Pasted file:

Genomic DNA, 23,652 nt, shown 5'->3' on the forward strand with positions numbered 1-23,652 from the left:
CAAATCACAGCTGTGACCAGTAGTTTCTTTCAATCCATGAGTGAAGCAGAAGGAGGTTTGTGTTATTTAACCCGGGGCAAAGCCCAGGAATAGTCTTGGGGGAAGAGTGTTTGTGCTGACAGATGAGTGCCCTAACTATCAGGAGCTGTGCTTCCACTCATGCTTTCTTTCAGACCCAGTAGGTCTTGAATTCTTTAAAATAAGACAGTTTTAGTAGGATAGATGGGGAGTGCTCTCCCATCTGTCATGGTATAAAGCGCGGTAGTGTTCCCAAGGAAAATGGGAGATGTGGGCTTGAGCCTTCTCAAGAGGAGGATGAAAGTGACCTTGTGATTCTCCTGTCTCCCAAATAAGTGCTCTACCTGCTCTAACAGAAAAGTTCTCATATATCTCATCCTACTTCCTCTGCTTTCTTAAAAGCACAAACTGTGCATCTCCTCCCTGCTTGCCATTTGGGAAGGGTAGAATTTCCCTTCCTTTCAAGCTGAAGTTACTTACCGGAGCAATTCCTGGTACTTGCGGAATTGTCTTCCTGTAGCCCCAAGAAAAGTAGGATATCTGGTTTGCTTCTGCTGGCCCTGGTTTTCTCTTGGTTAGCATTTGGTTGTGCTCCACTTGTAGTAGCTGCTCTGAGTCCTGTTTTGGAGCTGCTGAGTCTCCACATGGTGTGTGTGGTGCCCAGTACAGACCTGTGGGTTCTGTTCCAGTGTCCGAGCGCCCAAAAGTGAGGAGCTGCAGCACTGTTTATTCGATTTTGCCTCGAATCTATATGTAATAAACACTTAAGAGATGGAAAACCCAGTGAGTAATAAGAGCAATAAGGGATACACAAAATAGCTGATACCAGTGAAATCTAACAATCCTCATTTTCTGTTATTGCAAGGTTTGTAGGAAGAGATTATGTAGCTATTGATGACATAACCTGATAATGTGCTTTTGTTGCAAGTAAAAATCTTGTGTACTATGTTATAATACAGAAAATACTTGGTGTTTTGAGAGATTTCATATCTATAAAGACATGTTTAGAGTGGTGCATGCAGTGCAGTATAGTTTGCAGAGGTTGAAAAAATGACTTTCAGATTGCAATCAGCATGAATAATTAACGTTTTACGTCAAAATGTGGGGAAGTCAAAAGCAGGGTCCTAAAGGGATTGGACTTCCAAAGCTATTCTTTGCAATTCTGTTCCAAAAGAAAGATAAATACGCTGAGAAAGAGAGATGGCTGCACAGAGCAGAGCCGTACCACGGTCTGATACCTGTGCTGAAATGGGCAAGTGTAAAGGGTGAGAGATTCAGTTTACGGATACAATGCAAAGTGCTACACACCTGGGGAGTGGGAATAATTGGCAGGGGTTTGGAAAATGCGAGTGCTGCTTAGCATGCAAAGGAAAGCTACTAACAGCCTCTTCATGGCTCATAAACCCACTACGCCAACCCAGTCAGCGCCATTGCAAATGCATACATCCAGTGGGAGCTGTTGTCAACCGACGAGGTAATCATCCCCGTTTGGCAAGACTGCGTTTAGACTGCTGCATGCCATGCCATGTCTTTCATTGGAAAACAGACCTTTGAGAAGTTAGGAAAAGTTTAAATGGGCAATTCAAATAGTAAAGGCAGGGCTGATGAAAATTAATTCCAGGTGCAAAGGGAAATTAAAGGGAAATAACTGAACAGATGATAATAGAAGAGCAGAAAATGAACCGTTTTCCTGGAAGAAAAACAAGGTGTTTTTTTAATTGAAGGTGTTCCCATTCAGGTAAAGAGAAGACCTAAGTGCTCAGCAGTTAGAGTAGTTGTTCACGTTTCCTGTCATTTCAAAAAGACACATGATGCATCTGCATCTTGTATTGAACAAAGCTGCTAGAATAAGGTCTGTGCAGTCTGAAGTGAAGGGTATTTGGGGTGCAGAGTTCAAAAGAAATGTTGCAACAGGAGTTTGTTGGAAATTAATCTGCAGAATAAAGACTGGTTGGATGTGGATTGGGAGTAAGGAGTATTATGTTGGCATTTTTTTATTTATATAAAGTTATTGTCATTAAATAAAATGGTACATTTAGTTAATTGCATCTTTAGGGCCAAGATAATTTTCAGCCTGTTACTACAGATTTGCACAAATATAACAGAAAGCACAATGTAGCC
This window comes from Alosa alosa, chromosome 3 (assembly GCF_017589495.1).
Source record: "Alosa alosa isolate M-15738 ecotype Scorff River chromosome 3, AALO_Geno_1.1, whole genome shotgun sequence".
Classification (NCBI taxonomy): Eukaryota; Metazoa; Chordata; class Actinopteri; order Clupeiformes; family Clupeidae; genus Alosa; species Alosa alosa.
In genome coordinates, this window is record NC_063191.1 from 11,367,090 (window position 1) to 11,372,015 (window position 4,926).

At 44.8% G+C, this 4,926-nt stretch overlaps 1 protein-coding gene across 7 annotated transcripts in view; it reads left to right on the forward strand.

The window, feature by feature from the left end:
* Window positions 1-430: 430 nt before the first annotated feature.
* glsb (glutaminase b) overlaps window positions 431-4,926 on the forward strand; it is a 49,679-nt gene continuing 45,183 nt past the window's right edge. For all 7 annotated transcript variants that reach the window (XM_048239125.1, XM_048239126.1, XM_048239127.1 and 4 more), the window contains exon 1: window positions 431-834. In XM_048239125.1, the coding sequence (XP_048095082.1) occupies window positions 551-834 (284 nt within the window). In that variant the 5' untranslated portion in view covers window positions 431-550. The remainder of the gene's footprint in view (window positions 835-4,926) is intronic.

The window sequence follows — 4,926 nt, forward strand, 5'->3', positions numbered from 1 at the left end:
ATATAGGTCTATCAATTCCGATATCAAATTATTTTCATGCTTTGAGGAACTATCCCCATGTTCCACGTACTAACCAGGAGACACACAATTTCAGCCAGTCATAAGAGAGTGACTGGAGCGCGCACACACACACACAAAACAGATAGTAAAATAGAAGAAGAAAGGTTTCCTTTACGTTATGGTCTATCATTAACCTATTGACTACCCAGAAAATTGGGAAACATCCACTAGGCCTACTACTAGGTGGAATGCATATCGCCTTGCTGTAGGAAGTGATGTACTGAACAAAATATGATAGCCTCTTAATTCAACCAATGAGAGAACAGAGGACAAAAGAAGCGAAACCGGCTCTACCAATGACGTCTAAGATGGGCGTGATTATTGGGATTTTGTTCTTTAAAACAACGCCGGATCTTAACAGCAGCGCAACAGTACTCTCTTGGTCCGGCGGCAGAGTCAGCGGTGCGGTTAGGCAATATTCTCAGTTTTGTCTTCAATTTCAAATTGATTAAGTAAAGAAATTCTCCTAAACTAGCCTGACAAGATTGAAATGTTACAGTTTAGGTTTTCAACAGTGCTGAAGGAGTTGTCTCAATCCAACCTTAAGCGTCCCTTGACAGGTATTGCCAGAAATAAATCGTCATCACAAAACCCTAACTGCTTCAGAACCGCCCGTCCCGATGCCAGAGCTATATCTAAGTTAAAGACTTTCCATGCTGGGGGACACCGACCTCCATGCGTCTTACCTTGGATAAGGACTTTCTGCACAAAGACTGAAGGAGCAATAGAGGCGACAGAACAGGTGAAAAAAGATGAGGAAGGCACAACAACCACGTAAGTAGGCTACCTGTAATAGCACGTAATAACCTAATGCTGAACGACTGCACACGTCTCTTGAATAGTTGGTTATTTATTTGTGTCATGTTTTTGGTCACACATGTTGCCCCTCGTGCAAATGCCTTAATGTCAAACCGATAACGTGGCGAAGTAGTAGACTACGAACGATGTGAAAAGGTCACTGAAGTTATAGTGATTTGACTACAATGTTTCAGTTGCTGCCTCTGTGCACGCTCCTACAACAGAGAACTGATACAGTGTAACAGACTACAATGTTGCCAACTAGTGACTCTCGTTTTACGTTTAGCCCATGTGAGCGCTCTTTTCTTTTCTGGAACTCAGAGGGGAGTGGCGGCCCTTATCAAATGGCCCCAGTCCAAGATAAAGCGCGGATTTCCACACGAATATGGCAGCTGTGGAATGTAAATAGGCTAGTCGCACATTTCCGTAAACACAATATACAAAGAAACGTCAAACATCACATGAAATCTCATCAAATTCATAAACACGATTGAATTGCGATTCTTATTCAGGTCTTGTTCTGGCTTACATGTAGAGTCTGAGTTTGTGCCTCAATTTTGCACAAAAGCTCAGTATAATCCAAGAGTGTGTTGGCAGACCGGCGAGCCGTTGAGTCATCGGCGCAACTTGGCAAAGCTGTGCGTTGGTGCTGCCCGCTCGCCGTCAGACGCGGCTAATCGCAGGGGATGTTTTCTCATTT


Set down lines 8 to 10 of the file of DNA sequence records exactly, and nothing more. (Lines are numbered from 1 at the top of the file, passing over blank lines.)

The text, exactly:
The window, feature by feature from the left end:
* Window positions 1-430: 430 nt before the first annotated feature.
* glsb (glutaminase b) overlaps window positions 431-4,926 on the forward strand; it is a 49,679-nt gene continuing 45,183 nt past the window's right edge. For all 7 annotated transcript variants that reach the window (XM_048239125.1, XM_048239126.1, XM_048239127.1 and 4 more), the window contains exon 1: window positions 431-834. In XM_048239125.1, the coding sequence (XP_048095082.1) occupies window positions 551-834 (284 nt within the window). In that variant the 5' untranslated portion in view covers window positions 431-550. The remainder of the gene's footprint in view (window positions 835-4,926) is intronic.